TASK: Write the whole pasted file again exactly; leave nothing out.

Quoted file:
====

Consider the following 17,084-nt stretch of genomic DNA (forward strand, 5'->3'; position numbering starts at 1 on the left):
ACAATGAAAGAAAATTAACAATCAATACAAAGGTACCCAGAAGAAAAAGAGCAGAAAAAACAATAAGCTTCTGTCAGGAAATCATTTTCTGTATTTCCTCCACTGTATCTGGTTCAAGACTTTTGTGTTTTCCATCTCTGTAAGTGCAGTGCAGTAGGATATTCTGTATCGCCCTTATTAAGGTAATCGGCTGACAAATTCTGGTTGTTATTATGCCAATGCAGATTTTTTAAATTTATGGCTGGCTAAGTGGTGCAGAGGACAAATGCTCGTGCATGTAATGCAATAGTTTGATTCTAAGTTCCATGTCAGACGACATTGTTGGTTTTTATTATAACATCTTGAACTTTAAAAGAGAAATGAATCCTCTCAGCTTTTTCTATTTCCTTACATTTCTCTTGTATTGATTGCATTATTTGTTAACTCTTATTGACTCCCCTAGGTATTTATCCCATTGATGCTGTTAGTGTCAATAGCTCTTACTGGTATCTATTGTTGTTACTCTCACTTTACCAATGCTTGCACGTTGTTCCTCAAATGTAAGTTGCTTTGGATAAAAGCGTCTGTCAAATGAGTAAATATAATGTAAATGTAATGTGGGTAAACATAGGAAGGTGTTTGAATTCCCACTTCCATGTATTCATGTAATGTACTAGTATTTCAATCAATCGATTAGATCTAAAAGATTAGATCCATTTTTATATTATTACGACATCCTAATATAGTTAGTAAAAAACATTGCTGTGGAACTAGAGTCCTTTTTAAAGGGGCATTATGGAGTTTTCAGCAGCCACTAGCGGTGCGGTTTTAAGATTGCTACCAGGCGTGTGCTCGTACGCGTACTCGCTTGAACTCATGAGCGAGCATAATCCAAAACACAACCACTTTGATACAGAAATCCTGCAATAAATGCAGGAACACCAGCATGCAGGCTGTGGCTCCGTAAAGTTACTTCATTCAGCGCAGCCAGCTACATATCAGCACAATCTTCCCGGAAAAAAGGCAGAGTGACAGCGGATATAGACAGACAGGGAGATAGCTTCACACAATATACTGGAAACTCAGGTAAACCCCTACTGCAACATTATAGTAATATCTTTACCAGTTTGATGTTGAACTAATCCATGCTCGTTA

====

Consider the following 17,084-nt stretch of genomic DNA (forward strand, 5'->3'; position numbering starts at 1 on the left):
ACAATGAAAGAAAATTAACAATCAATACAAAGGTACCCAGAAGAAAAAGAGCAGAAAAAACAATAAGCTTCTGTCAGGAAATCATTTTCTGTATTTCCTCCACTGTATCTGGTTCAAGACTTTTGTGTTTTCCATCTCTGTAAGTGCAGTGCAGTAGGATATTCTGTATCGCCCTTATTAAGGTAATCGGCTGACAAATTCTGGTTGTTATTATGCCAATGCAGATTTTTTAAATTTATGGCTGGCTAAGTGGTGCAGAGGACAAATGCTCGTGCATGTAATGCAATAGTTTGATTCTAAGTTCCATGTCAGACGACATTGTTGGTTTTTATTATAACATCTTGAACTTTAAAAGAGAAATGAATCCTCTCAGCTTTTTCTATTTCCTTACATTTCTCTTGTATTGATTGCATTATTTGTTAACTCTTATTGACTCCCCTAGGTATTTATCCCATTGATGCTGTTAGTGTCAATAGCTCTTACTGGTATCTATTGTTGTTACTCTCACTTTACCAATGCTTGCACGTTGTTCCTCAAATGTAAGTTGCTTTGGATAAAAGCGTCTGTCAAATGAGTAAATATAATGTAAATGTAATGTGGGTAAACATAGGAAGGTGTTTGAATTCCCACTTCCATGTATTCATGTAATGTACTAGTATTTCAATCAATCGATTAGATCTAAAAGATTAGATCCATTTTTATATTATTACGACATCCTAATATAGTTAGTAAAAAACATTGCTGTGGAACTAGAGTCCTTTTTAAAGGGGCATTATGGAGTTTTCAGCAGCCACTAGCGGTGCGGTTTTAAGATTGCTACCAGGCGTGTGCTCGTACGCGTACTCGCTTGAACTCATGAGCGAGCATAATCCAAAACACAACCACTTTGATACAGAAATCCTGCAATAAATGCAGGAACACCAGCATGCAGGCTGTGGCTCCGTAAAGTTACTTCATTCAGCGCAGCCAGCTACATATCAGCACAATCTTCCCGGAAAAAAGGCAGAGTGACAGCGGATATAGACAGACAGGGAGATAGCTTCACACAATATACTGGAAACTCAGGTAAACCCCTACTGCAACATTATAGTAATATCTTTACCAGTTTGATGTTGAACTAATCCATGCTCGTTA